Thursday, April 26, 2012

Book Review Thursday - 4/26

I finished two books last night! When I added the books to my file last night, I noticed that I am not very close to my usual numbers for books read. I have been keeping track of the books I read in a Google spreadsheet since 2009. Here are my numbers for what was read each year by 4/26...

2009 - 12
2010 - 23
2011 - 23
2012 - 14

Whoa! I need to pick it up a little! At least I am doing better than I was in 2009!!

In This Mountain is the 7th book in Jan Karon’s Mitford series and it has been more than 6 weeks since I finished this book. Granma and I listened to it on the drive home from Florida. I was hoping that this book would be more about Father Tim and Cynthia’s time in Whitecap Island, but three years have passed since the end of the previous book, A New Song. Timothy and Cynthia have returned home to Mitford and are preparing for a year-long ministry in Tennessee and there are many emails from the pastor who they will be meeting for the ministry of things to bring and reminders of times and dates. As the date to leave draws closer, Father Tim ignores the tell tale signs of declining health and slips into a diabetic coma while he is driving.

The coma and the accident curtail any plans made for the ministry and Father Tim sends Cynthia off on a book tour so that he can recover without her hovering, but he falls into a depression and quite a bit of the book is spent dealing with his emotions and feelings about the accident, his age, the diabetes and how he fits into the world now that his days of ministering might be behind him.

While the depression and Timothy’s fight to regain an even keel were not joyous to listen to, it was pleasant to have many of the old characters make an appearance in the book to try and help Fr Tim “snap out of it.” And there was progress made on finding Dooley’s missing brothers. And of course, the normal hustle and bustle of the small mountain town was ever present!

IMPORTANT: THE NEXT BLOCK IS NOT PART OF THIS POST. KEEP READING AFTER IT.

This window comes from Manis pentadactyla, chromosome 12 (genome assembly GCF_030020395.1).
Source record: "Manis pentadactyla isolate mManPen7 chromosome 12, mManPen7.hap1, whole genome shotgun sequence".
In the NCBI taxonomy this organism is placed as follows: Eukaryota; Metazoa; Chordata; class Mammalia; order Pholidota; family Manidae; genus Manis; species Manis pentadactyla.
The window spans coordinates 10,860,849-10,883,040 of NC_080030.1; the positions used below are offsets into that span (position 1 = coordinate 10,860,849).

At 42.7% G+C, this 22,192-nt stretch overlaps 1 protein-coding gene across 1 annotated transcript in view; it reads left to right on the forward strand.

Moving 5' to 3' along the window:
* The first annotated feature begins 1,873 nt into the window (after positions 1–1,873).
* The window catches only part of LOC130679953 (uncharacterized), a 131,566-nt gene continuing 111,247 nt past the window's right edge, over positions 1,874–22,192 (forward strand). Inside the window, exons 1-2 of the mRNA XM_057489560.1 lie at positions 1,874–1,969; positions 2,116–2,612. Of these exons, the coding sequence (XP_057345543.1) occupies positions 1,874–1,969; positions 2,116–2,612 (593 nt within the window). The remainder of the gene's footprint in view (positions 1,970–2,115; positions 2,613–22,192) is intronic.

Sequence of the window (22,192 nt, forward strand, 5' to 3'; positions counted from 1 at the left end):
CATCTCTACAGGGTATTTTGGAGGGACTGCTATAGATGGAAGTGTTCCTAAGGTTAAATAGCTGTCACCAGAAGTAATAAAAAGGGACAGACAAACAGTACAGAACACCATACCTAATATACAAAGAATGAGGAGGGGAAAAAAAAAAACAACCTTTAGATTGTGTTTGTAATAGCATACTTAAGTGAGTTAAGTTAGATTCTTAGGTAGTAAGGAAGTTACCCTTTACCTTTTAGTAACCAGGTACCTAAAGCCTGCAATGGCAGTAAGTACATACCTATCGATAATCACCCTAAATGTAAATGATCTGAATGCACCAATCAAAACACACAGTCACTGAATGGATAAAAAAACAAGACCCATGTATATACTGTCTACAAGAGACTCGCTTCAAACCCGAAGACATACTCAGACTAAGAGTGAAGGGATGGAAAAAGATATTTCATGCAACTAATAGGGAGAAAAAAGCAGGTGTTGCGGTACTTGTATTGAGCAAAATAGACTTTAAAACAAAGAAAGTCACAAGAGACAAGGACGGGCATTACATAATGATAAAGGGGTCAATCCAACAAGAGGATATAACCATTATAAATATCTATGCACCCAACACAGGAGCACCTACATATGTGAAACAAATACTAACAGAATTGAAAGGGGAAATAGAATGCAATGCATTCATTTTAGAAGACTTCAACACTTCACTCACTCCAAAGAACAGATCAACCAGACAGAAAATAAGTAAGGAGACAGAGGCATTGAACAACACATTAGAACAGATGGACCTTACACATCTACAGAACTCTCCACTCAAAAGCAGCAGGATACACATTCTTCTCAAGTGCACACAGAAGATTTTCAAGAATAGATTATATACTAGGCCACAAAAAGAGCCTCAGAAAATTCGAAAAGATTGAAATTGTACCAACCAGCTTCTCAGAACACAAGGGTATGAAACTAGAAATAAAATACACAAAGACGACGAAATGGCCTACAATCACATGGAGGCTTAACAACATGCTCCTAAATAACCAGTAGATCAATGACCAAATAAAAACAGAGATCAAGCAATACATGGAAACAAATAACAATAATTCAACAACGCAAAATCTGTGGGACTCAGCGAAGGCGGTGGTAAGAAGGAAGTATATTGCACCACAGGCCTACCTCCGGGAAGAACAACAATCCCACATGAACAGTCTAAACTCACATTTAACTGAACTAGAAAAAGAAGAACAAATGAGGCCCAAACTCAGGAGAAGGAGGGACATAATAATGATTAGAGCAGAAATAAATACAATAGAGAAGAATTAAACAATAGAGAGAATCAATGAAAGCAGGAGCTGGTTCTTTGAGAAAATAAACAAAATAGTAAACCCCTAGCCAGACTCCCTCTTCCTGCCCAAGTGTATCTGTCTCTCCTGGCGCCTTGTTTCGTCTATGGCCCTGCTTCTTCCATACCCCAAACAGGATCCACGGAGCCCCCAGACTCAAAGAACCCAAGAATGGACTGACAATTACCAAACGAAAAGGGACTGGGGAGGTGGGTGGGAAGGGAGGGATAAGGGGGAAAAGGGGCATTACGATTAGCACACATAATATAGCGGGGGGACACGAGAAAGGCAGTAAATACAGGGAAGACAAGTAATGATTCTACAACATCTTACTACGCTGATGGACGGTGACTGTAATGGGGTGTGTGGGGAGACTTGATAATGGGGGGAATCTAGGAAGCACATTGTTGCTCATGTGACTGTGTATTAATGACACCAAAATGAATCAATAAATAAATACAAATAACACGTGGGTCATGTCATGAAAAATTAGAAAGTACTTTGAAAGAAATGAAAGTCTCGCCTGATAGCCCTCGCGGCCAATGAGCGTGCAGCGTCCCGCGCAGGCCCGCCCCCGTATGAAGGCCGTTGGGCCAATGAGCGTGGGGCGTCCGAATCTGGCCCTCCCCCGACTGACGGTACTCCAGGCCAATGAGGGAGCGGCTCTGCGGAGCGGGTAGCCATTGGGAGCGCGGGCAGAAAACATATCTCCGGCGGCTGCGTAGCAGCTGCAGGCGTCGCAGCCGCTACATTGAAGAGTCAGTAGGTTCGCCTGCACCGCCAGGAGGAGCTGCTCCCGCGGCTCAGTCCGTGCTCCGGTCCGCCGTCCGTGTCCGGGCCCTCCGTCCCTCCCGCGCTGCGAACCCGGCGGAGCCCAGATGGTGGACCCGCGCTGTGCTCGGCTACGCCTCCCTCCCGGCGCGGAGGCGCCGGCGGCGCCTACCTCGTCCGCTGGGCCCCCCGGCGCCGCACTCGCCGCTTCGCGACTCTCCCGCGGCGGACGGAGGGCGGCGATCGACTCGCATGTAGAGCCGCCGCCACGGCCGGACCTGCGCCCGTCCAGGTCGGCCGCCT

Before I started reading this book, I googled the author and found that there are only one or 2 more books in the series after this one. It makes me a little sad to think that the series will come to an end and there will be no more Mitford stories to be read. While this novel may not have been my favorite in the series, it was still a nice addition to the rest of the stories.

One of the books that I finished last night was Laura Lippman’s The Most Dangerous Thing. Gwen, Mickey, Tim, Sean and Gordon (Go-Go) spent several years running around Dickeyville, the small Baltimore suburb where they lived. They explored the large park near their homes and had adventures that would be typical of most kids growing up in the late 1970’s. And then a terrible thing happened that changed their friendship. The group grew apart, grew up  and went their separate ways. And thirty years later, Go-Go drives his car into a wall. His brothers, Tim and Sean, aren’t sure whether it was an accident or suicide, but Go-Go’s death brings the rest of the group back together to face the terrible thing that happened so many years ago.

To me, this book was quite a change from the Tess Monaghan series that I fell in love with over the past year or so and I wasn’t expecting a book that was so dark. For most books, when I listen to the audio version, I can’t wait to turn the book on and see what happens next and I didn’t get that with this novel.

The story jumps back and forth between current day and events in the late 1970’s and a lot of times one chapter ends in current time and the next starts with something from 30 years ago and there isn’t a lot of a segue. Another thing that threw me was that the first third of the book was told from Gwen’s perspective and then all of a sudden we hear from Mickey, Tim, Sean and all of the parents as well. And some of the things that we heard from the parents still seem a little irrelevant now that I am finished with the book. There is also a lot of Gwen trying to convince family and friends that she should leave her husband, but she can’t even say why she wants to leave him until the end and by then, I really couldn’t have cared less whether she left him or not after she whined about it so much.

Surprisingly, I’m not sure that I would recommend this novel to anyone. It just wasn’t a meaningful book to me. Luckily, I have many more books ready for me to listen to. :)

1 comment:

Jean said...

I've always wondered about the Jan Karon books. Will have to check the library to see if they have them on audio